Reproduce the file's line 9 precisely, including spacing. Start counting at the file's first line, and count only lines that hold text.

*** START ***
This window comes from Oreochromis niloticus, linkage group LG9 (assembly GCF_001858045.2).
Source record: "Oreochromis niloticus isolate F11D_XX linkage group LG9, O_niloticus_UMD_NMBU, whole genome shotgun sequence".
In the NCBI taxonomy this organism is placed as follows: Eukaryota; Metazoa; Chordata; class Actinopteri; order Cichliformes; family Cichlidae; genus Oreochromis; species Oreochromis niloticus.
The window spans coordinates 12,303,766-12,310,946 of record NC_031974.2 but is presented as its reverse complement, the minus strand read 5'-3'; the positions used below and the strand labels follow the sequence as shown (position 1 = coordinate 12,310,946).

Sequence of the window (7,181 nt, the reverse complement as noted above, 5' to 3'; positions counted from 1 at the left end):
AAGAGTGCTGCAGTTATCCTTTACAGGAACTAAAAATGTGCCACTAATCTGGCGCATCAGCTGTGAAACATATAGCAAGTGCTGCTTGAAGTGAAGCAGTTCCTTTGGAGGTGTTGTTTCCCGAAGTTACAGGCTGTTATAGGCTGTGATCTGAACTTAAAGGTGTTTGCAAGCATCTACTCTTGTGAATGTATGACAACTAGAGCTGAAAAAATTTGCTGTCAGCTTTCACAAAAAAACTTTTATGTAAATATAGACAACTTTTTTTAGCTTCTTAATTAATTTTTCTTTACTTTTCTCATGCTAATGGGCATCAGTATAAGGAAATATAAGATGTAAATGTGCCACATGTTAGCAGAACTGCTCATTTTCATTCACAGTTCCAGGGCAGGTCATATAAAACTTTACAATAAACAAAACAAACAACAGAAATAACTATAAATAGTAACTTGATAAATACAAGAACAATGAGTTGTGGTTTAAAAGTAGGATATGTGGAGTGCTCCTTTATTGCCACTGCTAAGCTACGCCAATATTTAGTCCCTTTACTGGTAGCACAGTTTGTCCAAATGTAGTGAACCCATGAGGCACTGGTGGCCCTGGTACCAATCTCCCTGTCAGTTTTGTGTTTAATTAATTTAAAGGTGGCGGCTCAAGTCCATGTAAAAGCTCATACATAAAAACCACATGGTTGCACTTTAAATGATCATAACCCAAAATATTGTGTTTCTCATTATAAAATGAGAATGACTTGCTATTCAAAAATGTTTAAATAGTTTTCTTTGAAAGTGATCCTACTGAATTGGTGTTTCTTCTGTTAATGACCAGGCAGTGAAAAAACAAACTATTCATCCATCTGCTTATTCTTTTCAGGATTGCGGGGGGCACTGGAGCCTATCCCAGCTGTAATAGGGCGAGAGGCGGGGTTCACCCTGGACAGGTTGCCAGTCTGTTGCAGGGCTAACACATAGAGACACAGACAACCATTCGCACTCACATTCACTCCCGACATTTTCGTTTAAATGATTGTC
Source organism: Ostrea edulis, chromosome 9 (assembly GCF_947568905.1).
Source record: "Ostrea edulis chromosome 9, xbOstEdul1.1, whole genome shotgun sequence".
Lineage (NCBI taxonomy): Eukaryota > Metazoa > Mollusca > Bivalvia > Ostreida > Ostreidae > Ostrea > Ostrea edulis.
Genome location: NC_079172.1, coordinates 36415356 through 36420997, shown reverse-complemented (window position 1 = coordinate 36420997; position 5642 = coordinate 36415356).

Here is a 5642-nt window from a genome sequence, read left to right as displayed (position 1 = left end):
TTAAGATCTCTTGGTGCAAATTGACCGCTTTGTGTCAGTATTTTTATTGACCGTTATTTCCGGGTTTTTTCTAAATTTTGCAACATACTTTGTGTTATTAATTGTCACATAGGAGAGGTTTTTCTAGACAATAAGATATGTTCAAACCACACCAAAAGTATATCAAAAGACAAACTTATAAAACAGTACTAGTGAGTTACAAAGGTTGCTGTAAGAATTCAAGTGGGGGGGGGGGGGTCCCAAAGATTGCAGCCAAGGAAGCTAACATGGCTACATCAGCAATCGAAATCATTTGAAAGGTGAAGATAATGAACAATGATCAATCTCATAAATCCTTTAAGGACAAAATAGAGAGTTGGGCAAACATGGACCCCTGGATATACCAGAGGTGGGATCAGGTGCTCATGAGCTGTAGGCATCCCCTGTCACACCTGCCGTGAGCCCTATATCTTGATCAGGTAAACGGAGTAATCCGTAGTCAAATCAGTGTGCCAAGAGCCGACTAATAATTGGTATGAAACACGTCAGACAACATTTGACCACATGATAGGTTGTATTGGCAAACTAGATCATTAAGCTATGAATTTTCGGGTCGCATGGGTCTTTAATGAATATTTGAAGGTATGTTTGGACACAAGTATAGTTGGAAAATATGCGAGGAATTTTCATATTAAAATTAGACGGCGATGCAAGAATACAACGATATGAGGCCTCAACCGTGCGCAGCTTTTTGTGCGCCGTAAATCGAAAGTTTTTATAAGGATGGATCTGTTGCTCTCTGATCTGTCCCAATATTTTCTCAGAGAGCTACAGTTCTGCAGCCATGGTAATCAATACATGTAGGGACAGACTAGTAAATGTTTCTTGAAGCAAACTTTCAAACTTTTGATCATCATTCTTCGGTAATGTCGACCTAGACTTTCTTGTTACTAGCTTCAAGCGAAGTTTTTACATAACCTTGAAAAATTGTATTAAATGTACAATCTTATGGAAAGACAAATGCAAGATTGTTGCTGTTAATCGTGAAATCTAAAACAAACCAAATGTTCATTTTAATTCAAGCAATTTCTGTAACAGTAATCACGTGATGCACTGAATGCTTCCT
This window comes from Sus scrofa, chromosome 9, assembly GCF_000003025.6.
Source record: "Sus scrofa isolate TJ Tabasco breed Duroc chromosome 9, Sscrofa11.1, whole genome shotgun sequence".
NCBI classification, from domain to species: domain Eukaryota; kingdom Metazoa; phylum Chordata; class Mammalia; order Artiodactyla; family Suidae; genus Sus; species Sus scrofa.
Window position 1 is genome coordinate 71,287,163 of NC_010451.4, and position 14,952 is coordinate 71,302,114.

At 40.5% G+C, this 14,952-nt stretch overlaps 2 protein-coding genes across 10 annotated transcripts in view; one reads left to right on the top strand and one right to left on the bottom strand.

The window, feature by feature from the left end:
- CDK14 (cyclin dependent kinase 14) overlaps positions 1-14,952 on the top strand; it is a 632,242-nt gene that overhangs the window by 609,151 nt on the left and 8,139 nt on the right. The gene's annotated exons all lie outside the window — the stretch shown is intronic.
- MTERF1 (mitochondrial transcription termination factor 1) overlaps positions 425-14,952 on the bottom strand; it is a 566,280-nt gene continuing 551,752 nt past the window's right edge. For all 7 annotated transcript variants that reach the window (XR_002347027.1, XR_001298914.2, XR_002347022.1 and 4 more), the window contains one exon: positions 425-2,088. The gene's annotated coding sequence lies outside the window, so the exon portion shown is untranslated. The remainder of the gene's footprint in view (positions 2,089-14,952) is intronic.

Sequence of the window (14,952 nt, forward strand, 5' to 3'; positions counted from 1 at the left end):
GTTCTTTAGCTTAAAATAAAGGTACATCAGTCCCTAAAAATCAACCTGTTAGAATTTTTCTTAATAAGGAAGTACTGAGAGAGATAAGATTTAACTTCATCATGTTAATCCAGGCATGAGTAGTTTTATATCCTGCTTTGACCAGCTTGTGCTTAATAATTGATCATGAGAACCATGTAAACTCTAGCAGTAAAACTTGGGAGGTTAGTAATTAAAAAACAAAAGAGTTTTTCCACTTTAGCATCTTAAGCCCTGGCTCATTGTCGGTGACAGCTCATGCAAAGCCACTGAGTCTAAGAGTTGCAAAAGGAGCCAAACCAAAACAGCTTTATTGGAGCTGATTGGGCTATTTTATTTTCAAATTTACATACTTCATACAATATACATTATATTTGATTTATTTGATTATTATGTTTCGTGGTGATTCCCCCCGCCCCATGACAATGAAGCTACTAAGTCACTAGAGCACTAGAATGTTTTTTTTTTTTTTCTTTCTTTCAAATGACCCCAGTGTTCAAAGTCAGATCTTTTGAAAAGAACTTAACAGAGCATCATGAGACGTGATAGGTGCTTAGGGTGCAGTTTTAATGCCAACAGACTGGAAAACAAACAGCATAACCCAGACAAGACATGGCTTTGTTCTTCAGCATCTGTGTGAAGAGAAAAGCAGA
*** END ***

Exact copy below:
Lineage (NCBI taxonomy): Eukaryota > Metazoa > Mollusca > Bivalvia > Ostreida > Ostreidae > Ostrea > Ostrea edulis.